As the producer of the album you obviously had full artistic control of its direction. Did this come with challenges?
I learnt so much making this project. It has changed the way in which I make music. I have never worked solely on a project of this length before, 17 tracks is a lot to mix and master on your own! It’s taught me a lot about how I record, the way I produce and the way I perform on tracks now. I’m excited for the new stuff I’m going to make but I’m just living in Conscious for now. I’ve raised the bar so high for myself going forward.
Not only for yourself, but for others too. This project is completely DIY and it feels effortless.
If anyone else listens to this and thinks “Yo this is sick – it’s inspired me to create!” then I’m here for it. I’m not one of those artists that feels a way towards another artist for getting inspiration from others, I’m very much like: if this wakes up a few people then good! Wake up man! Hear my thing and think “I can do better than that”. We need that to keep everything alive and going.
I felt like I couldn’t move on before I got some of the stuff off my chest in Conscious.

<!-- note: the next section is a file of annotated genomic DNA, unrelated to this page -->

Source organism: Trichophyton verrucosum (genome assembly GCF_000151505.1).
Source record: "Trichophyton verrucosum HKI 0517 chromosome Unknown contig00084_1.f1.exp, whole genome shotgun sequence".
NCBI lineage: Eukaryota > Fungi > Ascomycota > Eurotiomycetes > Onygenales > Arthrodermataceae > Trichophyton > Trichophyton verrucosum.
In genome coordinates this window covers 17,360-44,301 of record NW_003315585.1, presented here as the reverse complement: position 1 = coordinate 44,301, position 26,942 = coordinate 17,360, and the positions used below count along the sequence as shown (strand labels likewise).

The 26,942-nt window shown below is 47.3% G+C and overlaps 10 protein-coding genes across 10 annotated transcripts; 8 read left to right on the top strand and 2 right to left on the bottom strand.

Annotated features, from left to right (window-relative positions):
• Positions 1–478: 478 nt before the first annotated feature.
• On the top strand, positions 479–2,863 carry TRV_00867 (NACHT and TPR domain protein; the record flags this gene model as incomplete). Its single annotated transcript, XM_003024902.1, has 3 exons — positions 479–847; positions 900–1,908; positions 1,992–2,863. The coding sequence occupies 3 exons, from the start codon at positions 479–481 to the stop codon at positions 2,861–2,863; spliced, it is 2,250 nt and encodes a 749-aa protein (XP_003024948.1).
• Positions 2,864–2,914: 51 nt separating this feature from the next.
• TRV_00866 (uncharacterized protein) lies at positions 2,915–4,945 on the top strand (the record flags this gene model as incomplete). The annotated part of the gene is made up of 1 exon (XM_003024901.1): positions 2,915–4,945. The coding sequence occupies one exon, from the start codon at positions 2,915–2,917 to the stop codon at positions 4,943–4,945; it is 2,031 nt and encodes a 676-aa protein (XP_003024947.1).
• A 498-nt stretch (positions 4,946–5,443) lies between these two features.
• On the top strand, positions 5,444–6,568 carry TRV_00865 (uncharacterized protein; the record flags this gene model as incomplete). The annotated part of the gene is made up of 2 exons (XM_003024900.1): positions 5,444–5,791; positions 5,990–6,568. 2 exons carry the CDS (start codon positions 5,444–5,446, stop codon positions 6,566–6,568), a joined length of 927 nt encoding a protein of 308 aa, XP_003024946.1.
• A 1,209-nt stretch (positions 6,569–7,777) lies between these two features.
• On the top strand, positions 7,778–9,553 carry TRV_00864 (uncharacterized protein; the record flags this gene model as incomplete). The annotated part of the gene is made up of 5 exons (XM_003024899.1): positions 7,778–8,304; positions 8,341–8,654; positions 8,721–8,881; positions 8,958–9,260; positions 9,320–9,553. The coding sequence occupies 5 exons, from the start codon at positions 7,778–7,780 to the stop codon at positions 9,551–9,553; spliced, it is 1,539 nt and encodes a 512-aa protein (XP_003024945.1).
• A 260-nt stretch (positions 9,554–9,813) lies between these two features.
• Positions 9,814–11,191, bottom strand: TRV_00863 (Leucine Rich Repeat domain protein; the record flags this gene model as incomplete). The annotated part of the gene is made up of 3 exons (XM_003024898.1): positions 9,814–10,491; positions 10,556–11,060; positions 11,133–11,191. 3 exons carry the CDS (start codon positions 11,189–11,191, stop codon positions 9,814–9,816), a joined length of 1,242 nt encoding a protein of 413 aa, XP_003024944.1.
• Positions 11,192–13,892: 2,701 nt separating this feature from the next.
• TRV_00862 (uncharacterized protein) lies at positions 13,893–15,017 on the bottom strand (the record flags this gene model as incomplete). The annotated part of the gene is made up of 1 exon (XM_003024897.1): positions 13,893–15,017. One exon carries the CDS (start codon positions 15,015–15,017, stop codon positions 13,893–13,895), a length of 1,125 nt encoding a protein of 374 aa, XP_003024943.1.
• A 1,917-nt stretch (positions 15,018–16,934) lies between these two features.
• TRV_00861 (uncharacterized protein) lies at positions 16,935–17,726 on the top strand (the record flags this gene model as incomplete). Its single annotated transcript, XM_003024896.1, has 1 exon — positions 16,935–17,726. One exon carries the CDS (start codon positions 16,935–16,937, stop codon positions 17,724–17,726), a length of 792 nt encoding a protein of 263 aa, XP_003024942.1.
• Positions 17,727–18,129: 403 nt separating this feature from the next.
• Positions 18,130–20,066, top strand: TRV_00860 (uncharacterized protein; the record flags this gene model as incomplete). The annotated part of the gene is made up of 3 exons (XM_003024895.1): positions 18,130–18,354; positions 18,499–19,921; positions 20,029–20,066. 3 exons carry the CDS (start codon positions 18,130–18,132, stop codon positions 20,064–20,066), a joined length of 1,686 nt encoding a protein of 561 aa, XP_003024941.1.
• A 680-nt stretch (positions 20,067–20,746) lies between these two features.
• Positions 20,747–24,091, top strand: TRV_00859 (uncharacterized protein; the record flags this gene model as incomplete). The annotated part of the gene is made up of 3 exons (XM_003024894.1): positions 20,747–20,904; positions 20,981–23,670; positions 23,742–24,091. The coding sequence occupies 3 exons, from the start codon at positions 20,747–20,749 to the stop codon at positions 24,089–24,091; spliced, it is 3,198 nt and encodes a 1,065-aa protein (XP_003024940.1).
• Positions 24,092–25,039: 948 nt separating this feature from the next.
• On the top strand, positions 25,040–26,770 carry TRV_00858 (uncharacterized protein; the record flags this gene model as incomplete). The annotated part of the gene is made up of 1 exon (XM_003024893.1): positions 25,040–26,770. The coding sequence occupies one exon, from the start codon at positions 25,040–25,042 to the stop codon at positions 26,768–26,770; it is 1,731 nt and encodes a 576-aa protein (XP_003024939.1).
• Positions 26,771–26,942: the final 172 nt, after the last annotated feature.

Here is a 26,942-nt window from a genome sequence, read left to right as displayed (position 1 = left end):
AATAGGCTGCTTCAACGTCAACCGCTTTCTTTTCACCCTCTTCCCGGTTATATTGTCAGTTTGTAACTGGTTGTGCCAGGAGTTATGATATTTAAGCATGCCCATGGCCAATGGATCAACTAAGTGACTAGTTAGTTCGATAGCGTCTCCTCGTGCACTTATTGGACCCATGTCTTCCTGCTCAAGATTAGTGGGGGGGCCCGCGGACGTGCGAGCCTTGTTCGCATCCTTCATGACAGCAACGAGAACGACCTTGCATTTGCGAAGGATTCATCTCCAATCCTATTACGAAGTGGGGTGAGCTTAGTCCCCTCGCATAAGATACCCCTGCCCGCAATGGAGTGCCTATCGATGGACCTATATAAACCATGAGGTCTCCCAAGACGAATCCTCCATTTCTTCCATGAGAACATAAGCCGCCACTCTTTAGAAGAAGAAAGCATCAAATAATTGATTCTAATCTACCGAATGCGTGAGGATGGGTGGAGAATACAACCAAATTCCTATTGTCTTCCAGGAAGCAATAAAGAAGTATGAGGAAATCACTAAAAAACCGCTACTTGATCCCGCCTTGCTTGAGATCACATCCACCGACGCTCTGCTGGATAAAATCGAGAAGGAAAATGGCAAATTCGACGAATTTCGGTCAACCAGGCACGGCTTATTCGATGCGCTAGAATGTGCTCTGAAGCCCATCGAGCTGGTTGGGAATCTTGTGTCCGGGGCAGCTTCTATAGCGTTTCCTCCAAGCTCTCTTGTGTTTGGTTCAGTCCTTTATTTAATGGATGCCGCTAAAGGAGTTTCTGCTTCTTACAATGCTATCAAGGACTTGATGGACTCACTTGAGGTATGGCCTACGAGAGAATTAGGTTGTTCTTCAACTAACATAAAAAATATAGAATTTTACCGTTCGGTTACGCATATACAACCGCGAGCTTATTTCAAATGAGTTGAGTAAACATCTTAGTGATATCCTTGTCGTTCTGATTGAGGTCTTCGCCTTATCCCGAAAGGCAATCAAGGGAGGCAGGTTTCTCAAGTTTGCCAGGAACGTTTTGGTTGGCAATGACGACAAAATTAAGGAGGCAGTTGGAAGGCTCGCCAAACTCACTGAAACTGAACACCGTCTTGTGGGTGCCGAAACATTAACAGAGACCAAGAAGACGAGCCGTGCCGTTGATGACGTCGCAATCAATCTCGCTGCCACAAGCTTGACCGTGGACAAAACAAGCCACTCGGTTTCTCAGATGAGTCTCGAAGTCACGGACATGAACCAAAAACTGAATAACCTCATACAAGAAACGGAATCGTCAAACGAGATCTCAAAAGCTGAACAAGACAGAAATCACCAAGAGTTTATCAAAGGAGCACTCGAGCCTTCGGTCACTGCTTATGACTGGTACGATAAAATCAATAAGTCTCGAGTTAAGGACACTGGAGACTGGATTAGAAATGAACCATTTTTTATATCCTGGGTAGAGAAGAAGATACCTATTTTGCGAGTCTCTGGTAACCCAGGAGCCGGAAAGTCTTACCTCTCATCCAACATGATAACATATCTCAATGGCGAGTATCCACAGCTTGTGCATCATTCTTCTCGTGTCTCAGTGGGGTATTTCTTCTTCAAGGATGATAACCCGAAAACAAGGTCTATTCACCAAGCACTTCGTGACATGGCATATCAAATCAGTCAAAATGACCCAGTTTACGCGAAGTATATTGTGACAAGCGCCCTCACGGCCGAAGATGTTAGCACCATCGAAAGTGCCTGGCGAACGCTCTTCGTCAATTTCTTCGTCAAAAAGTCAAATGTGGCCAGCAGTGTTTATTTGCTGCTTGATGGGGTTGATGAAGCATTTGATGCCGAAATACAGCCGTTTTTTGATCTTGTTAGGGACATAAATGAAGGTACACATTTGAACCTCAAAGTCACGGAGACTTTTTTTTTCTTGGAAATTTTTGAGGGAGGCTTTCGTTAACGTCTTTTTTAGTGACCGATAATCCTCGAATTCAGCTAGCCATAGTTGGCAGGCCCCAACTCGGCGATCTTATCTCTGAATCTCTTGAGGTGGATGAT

What’s the main theme of Conscious, for you?
I’m not the most open emotionally and you won’t really catch my life on social media. But I’ve been running from 30 for ages and the last bar in September F12eestyle is “I ain’t got the time, man are big 29”. The realisation when I hit 29 was that I felt like actually turning 30 wouldn’t be that bad. When I was writing September, I didn’t feel like I had written anything that raw and exposing before and then I felt like I had a lot more in me to let go of. I’m not going to say that September F12eestyle inspired the main theme of the album, but people always want to know more about you in the music and that was the originator of that.
This album feels like a re-introduction for me. It’s a good representation of who I am now. If I never made any music ever again after this. I would be happy. This album said all it needed to say. It did all what it needed to do.